Declining birthrates and the resulting graying population are a growing concern in many countries. Each nation has its unique circumstances, but there are some common denominators and some equally common responses, with officials voicing concern over the declining birthrate in economic terms: the loss of potential workers and the resulting burdens — tax-wise and societal — on the current workforce.
Household registration figures show that an average of 1.02 children were born per woman in Taiwan last year, compared with 1.55 per woman in 1999. This is a big drop from the 2.1 children-per-woman figure that is frequently cited as the replacement rate needed to keep a population stable.
Financial concerns and, especially in Taipei, housing costs, are all factors in a woman’s or a couple’s decision to have children and how many.
Of greater concern, but getting less play in the media and from the government, are statistics from the Ministry of the Interior showing that Taiwan has joined the list of nations where gender imbalance should be a major concern. It appears that when given the choice — thanks to modern medical technology such as ultra-sounds and artificial insemination — couples are choosing to have boys.
Officials usually cite UN figures of a ratio of 105 or 106 male births to 100 females as the “natural” ratio. The ministry’s data shows Taiwan stayed within that range between 1955 and 1986, but beginning the following year, the number of male births began to rise until it reached 110.7 to 100 girls in 2004. The Bureau of Health Promotion said last year the ratio was 109 to 100, while one health facility recorded an unbelievable ratio of 178.13 male births per 100 females.
Our sister newspaper, the Liberty Times, cited ministry figures from 2004 showing that couples apparently become more selective the more children they have. The sex ratio for a couple’s first child was 108.7 males to 100 females, 109.4 for the second, 122.6 for the third and 122.8 for the fourth.
This isn’t as bad as China’s gender gap, which the Chinese Academy of Social Sciences said in January had reached a ratio of 119 boys for every 100 girls, but we’re getting there.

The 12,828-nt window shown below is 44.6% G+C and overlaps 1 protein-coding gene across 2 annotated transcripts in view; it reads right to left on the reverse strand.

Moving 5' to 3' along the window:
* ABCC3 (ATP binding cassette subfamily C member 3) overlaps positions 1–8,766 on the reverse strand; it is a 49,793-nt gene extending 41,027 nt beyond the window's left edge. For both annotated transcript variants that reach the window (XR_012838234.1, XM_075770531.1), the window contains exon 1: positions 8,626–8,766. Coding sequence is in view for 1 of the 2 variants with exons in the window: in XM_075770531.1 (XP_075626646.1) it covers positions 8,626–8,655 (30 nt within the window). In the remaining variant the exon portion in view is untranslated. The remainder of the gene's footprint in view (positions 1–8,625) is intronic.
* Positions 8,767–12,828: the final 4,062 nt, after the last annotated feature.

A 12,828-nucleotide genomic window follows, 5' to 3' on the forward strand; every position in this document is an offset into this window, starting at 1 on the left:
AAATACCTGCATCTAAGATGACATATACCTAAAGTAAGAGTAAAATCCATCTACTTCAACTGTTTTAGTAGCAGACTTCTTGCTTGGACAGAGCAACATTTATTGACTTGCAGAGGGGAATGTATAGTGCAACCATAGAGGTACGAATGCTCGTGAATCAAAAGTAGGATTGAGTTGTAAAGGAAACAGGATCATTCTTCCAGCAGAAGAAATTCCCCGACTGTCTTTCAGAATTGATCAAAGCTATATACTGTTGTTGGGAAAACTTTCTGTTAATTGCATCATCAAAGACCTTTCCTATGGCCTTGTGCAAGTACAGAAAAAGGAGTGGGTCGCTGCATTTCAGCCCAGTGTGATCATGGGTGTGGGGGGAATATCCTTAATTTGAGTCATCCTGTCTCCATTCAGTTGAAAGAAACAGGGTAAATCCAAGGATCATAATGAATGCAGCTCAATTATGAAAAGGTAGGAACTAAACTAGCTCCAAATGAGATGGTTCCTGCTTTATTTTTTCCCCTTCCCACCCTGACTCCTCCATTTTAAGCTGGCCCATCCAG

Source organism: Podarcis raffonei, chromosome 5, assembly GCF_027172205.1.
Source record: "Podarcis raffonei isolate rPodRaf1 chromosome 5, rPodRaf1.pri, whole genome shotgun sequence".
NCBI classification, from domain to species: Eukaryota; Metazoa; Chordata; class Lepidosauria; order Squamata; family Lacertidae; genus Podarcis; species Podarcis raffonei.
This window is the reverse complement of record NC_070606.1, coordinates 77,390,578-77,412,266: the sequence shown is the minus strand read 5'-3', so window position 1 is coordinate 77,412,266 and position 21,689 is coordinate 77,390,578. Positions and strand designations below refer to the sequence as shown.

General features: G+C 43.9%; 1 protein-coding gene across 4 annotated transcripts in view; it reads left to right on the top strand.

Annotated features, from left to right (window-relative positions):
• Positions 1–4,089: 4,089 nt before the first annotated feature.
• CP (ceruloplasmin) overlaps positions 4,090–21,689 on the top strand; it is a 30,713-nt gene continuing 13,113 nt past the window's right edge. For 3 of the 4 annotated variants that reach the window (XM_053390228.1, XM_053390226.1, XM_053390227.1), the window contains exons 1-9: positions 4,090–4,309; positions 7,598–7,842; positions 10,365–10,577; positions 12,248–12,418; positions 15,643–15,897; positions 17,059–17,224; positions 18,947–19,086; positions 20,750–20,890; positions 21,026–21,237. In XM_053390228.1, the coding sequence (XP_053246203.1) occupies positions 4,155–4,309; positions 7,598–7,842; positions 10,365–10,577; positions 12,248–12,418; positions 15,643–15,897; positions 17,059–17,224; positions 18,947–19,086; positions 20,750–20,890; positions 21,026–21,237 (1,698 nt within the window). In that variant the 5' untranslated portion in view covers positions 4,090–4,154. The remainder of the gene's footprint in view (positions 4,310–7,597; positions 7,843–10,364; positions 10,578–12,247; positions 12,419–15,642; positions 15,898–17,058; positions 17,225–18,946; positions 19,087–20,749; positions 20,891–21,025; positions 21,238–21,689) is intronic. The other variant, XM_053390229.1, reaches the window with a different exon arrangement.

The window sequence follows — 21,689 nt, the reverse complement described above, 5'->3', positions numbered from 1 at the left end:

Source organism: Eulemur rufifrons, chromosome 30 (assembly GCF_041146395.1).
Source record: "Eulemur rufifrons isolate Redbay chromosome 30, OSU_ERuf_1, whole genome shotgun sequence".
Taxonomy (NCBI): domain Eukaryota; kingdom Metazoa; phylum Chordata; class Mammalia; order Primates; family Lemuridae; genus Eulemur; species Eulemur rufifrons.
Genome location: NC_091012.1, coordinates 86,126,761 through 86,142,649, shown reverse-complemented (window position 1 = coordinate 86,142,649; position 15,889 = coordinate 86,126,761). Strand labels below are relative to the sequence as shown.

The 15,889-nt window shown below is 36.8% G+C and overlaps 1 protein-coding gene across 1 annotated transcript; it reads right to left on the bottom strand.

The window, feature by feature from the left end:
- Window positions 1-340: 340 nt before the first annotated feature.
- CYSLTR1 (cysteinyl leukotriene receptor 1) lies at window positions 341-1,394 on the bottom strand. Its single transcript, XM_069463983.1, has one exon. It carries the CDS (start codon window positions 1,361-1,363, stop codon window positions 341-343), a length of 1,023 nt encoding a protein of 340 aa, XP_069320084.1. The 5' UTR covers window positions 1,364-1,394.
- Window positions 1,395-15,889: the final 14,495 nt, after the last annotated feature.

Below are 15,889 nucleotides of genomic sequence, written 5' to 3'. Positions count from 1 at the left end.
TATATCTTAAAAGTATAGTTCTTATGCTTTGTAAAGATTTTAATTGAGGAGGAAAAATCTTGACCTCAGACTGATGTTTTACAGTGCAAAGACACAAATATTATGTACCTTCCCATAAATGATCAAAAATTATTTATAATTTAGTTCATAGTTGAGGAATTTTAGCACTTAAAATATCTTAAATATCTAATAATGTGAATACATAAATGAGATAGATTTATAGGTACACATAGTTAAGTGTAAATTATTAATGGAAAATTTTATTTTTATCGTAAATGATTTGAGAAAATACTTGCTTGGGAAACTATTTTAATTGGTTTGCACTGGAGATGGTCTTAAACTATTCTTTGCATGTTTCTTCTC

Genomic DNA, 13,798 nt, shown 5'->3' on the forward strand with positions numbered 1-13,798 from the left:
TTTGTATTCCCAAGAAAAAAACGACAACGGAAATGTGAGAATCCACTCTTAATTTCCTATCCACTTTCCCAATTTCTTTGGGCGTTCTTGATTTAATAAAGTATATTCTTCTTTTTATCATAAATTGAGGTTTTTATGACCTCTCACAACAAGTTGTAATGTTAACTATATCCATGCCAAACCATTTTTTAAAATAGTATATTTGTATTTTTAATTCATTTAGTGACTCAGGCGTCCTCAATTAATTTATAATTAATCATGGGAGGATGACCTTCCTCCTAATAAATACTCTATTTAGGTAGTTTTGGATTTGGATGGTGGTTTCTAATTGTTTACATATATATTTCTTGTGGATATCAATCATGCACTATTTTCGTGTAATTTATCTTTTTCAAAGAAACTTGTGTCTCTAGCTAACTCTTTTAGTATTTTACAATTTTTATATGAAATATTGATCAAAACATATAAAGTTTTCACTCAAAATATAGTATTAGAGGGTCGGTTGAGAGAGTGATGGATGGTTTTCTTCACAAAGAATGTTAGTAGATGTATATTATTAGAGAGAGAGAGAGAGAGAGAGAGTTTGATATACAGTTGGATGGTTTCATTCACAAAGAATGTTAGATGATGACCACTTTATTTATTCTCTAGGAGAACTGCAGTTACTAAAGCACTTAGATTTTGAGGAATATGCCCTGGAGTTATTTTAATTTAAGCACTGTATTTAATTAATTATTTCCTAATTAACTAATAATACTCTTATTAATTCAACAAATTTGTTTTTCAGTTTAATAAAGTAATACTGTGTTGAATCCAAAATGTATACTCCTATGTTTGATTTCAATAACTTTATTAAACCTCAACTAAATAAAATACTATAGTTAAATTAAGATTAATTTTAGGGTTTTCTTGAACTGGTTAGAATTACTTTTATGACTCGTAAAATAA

Cultural bias and economics are the usual reasons given for this preference, but if the sex gap continues to grow, there will be an even bigger problem to deal with than a plummeting birthrate — having a birthrate at all. The ministry has been tasked with combating Taiwan’s declining birthrate. Its latest response, announced this week, was to start organizing matchmaking activities for its own singles. The ministry is also offering a NT$1 million (US$31,148) prize for a slogan that will help convince people to have more children. This comes on the heels of Minister of the Interior Jiang Yi-huah’s (江宜樺) announcement in March that the ministry wanted to destigmatize out-of-wedlock births, saying that both the government and society at large need to be more accepting of “illegitimate” children.
Get-togethers, contests, prizes, social progressiveness — it’s a wonder the ministry didn’t mention the usual bureaucratic palaver: fact-finding forums and opinion surveys.
It will take more than slogans and parties to convince women not only to marry, but also to have more children. It will be even harder to break that predominant desire for boys.
Decades ago, the government achieved success with its “One is not too few; two are just right” population control slogan. Concerned that the birthrate had fallen too low, it modified that slogan to “Two are just right.” It looks like the slogan needs to be modified again to “Girls are best,” or Taiwan will be facing the same bleak future as China, where forced prostitution and human trafficking have become a major problem, especially in rural areas where an entire generation of men is growing up without enough women around for them to marry.
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